If you do so, you could refer a heavy hitter to a two-minute scene as a sample of your work and you might get it looked at when they might not want to read an entire script.

There's a website "Pink, the Series" where this is being done.

Anyway, just an idea.

Matt said...

Make sure you work on a show that promotes WAs. Neither Family Guy or American Dad does.

The problem with being a WA is you won't have time to write -- meaning if you don't get staffed on the show you're working on you have very little actual product to show for your time spent there.

Too many people worry about jobs, connections, and positioning -- the pros I knew are even worse than the aspirants -- but at the end of the day it all comes down to one thing: a GREAT SCRIPT.

If you have one of those and are willing to bust ass and ask for reads (a surprising thing to me is that I know a ton of aspiring writers and no one ever asks me to read their stuff -- believe me, coming from someone on the flip side of where you guys are, it's been a constant disappointment that I haven't been able to help anyone out yet), even if you don't know anyone, I guarantee you will find representation in three or four months.

Nathan said...

First off, thanks Amanda. I really appreciate your help and I love what you're doing with your blog. The rest of this message is for MATT. Matt, your comment is very interesting and I would love for you to take a look at one of my scripts. If you're up to it, contact me at nathan.fdr@gmail.com and we'll go from there. Thanks.

BAS said...

Matt,

I also would be interested in having you look at one of my scripts. If that's a possibility, contact me at basnider@insight.rr.com.

Matt said...

I'm sorry -- I should have made clear that I can't read a slew of unsolicited scripts from the Internet.

My only point was: I guarantee everyone reading this knows someone in the business. BE AGGRESSIVE. An agent once told me if you're not banging down doors to the point of being arrested, you're not trying hard enough.

Little Miss Nomad said...

This is apropos. I recently applied for a WA job, got a message requesting an interview, talked to one of the writers the next morning, was told someone would get back to me about setting up an interview time... and the position was filled before it happened. Maybe the fact that I jumped out of the shower to retrieve the phone and was shaking as I spoke to the writer ruined my chances. I don't know. But I was really close and would have been perfect for the job. So my advice is, listen to your messages regularly and be calm on the phone. And try not to let the nepotism make you bitter...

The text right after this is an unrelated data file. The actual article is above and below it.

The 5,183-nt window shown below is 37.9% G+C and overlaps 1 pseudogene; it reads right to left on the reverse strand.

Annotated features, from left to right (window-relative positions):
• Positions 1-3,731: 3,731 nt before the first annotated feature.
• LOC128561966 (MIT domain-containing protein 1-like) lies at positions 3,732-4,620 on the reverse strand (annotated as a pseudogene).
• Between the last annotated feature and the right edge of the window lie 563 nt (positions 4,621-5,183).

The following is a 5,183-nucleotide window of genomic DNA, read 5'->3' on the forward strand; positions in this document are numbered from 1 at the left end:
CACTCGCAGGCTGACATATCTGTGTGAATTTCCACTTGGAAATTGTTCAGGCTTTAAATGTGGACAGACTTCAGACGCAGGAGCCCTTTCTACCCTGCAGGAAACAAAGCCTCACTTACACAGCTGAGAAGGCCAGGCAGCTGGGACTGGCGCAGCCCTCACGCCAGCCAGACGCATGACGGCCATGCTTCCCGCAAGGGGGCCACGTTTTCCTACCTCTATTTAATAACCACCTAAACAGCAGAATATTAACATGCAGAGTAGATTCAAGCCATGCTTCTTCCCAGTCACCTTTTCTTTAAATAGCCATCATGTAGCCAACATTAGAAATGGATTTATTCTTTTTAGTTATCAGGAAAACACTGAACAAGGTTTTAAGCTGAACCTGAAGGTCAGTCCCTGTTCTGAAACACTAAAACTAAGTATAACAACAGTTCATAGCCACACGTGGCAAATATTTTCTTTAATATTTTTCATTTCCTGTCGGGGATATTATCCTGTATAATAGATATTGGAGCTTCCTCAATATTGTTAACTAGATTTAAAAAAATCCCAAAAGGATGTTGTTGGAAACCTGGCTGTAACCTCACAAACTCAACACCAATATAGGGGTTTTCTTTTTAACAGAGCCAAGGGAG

Joe said...

I know that to be a PA you should contact the UPM, but is that also the case if you want to be an Office PA? Or what about just at a Production Company or Studio? Iceman9181981@aol.com to email me about this.

Ridwan said...

If you really did find a working formula that made you, say $1,000 a week online on average and it kept producing income no matter what, would you want to sell that idea to a bunch of noobs for $47 a pop and expect to retire on the proceeds? No way, man! It does not compute. It does not add up. And it does not make any sense to do that. I certainly don’t go shouting from the rooftops how I make my money online. Hell, I don’t want the competition taking a slice of my pie and neither would anyone who really does make good cash online.

www.onlineuniversalwork.com

Nick said...

I thought there was a WA at American Dad! that was promoted to writer. They talk about him on the DVD commentary. I want to say Chris McKenna, but I'm not sure that's him.

Danielle said...

Would I have to live in LA for a PA job to turn into a WA job (meaning, to meet the right people to read my script), or could I do that from outside Atlanta? We have a few popular shows (The Walking Dead and Drop Dead Diva) being filmed either in my town or the next town over.

Danielle said...

Matt, how would you find the doors to knock on? LinkedIn? Another site? Forums?

Efrain C. said...

Hey, Matt. I actually have spec script I would love for you to read if interested.it is WGA-registered and has been greatly revised.

LA Woman said...

Matt, your reply is hilarious. You say you're dying to help people, then turn around and say what everyone in the industry says, you don't take unsolicited material. Why even bother to make a statement like that. And why are you even trolling this blog site. Makes me think you're in the same boat as everyone on here. Your comment was neither insightful, nor helpful.